Water Temperature Experiments for Coffee (4):…

I started out looking at the temperature that boiled water reaches when it is left to cool – to think about having some guide for coffee making when just getting on with it rather than trying to measure every element, every time.

I quickly realized that it wasn’t as simple as that, and the water temperature depends on lots of things that can go on from the point of boiling.

So being in semi-scientific mode (a real scientist could probably tear my methods apart), I went off on an exploration of water temperature with some kitchen table experiments.

Having had a fairly simple start – by simply pouring boiling water into a jug and recording temperatures for 10 minutes. I then figured I needed to think about much more:

  1. If the water is held in vessels of different material
  2. If there is a smaller surface area, especially smaller top of the water, from which the water may lose heat.
  3. What happens when the water is not transferred from the water boiler (kettle).
  4. With those, I tried measurements in a ceramic mug rather than plastic jug which sort of covered 1 and 2 above. Nothing much to report there though.

    Measuring the water in the kettle itself was dramatically different (upto 15 degrees Celsius different at the same time since boiling in my observations).

    But still more to think about: The way I usually make coffee is either to pour first into a Buono kettle and then pour onto the coffee (either in one go into an AeroPress or over time as a drip filter). So I needed some other answers

  5. What happens to the water temperature in the Buono kettle?
  6. And perhaps most importantly, what is the temperature of the water as it actually hits the coffee?

To answer question 4 was relatively simple – simply pour the water straight from the kettle into the Buono and take the temperature readings from there. Answering 5 is a lot more complicated (that’s for next time).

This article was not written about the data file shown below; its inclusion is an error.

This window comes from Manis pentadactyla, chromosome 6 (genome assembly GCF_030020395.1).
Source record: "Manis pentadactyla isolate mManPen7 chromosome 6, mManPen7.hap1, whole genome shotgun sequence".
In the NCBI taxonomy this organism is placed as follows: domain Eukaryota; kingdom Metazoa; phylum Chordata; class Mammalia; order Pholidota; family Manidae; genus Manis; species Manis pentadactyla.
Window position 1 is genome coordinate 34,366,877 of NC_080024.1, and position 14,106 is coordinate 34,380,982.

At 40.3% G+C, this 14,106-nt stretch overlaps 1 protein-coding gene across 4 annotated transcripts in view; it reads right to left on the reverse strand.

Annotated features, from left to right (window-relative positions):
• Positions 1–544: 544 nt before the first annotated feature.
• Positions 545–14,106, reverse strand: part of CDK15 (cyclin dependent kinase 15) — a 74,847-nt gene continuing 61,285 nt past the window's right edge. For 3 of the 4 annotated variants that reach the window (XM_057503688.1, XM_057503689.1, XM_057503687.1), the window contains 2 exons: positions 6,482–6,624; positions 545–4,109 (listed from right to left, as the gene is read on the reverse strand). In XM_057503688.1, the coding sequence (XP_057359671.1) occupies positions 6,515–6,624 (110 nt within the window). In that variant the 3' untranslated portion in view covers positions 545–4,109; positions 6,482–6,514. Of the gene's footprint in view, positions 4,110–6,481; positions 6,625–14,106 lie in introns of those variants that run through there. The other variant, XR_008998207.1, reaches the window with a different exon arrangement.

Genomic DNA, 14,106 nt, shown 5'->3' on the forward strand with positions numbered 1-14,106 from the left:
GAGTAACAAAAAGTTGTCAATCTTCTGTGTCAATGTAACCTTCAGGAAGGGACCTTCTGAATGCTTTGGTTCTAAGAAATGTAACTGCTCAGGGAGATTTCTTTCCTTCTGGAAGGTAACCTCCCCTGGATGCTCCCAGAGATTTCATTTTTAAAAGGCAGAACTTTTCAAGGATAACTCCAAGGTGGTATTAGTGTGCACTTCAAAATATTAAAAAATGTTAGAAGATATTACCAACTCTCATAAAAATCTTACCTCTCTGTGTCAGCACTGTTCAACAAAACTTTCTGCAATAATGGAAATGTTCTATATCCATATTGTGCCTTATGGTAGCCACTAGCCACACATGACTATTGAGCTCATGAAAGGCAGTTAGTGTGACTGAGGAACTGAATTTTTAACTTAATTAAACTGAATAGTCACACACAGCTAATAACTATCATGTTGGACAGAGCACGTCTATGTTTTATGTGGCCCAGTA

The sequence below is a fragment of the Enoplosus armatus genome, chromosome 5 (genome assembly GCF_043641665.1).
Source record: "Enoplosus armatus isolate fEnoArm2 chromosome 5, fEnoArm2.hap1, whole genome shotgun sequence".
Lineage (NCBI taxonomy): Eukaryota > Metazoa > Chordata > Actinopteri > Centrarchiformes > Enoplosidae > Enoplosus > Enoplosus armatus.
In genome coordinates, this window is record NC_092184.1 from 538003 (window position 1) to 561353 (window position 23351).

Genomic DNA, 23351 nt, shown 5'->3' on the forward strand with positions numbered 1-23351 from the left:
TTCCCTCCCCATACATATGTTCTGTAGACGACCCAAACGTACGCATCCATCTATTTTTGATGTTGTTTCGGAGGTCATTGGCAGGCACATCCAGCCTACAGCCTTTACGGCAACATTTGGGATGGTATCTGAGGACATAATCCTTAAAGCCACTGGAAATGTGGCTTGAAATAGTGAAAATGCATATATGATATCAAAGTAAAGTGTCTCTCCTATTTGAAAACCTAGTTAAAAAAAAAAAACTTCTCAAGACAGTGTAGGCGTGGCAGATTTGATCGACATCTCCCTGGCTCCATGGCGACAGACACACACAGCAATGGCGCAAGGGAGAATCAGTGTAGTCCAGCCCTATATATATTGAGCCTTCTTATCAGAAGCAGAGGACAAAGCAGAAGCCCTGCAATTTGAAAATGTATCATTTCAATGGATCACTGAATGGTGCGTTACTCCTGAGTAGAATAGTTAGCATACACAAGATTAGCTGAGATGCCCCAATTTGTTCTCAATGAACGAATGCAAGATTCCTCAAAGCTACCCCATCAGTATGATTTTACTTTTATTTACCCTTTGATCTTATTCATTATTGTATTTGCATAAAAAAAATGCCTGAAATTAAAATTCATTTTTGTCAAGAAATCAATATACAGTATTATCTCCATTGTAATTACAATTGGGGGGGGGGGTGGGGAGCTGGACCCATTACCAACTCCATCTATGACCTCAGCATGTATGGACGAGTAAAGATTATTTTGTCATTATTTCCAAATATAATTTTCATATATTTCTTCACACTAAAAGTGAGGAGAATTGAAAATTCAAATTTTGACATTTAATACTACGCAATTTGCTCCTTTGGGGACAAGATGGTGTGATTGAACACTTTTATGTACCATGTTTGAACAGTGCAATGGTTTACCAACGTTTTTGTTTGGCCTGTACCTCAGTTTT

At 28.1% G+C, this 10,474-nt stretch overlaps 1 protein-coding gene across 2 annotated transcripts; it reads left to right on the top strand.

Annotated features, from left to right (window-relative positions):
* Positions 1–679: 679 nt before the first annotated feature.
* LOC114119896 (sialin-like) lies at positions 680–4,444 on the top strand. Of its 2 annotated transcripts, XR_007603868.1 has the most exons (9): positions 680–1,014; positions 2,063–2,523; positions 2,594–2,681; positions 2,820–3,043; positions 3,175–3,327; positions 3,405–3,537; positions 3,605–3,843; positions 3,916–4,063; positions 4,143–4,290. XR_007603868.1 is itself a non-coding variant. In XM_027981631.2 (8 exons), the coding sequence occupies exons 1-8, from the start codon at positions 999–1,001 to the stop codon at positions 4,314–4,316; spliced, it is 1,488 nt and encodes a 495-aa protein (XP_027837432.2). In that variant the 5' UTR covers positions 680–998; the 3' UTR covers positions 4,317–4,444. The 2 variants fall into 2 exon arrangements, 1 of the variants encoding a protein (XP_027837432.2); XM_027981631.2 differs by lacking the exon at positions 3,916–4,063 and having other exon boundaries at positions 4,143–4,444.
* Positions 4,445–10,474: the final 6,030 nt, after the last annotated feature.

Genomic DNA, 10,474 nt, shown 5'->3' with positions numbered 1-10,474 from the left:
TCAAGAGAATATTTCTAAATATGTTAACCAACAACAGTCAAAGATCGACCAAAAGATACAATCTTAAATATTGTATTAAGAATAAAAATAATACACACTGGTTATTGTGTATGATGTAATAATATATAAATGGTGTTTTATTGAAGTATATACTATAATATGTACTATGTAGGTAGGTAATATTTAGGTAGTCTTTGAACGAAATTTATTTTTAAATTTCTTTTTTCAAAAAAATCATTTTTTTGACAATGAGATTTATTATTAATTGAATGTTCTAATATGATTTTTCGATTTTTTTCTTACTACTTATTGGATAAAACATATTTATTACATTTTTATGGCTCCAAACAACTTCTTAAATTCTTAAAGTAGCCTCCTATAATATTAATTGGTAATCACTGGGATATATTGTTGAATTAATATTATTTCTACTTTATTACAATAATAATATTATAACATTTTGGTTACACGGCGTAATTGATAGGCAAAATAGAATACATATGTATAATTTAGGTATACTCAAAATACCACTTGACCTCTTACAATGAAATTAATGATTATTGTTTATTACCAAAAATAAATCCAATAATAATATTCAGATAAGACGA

The observations showed that there’s a cooling that goes very quickly, reducing the temperature by around 3 or 4 degrees Celcius, when the water is first poured into the Buono vessel – and that this temperature difference is then roughly maintained for the duration of the observations.

Darker line: observed temperature in boiling device (electric kettle), Lighter line: temperature in Buono Kettle (poured into from electric kettle)
Darker line: observed temperature in boiling device (electric kettle), Lighter line: temperature in Buono Kettle (poured into from electric kettle)

The observed temperatures from the Bouno kettle is the lower (lighter) line on the chart and you can see it approximately holds the relationship with the line above (the observed temperatures from the boiling kettle).

So this is logical, and in line with my first thoughts – that the initial pour into another vessel cools the water by a few degrees from boiling point (whether it be pouring into the plastic jug, the ceramic mug, or the Buono kettle). But the Buono clearly holds the temperature in slower rate of decine than an open topped vessel (this is science of some sort, but not really rocket science! Or perhaps it is!!!).

So I feel that this has all been helpful in coming to some greater understanding of what happens to the temperature of the boiled water, before it is poured onto coffee – but doesn’t get us to the answer of what is happening as the hot water it hits the coffee grounds (so that will be looked at next time….).

please note: boiling and hot water can be dangerous if not handled with care!
(despite the haphazardness of some of my approaches above, I did take some care and would suggest anyone else does the same: and children should be accompanied by an adult)

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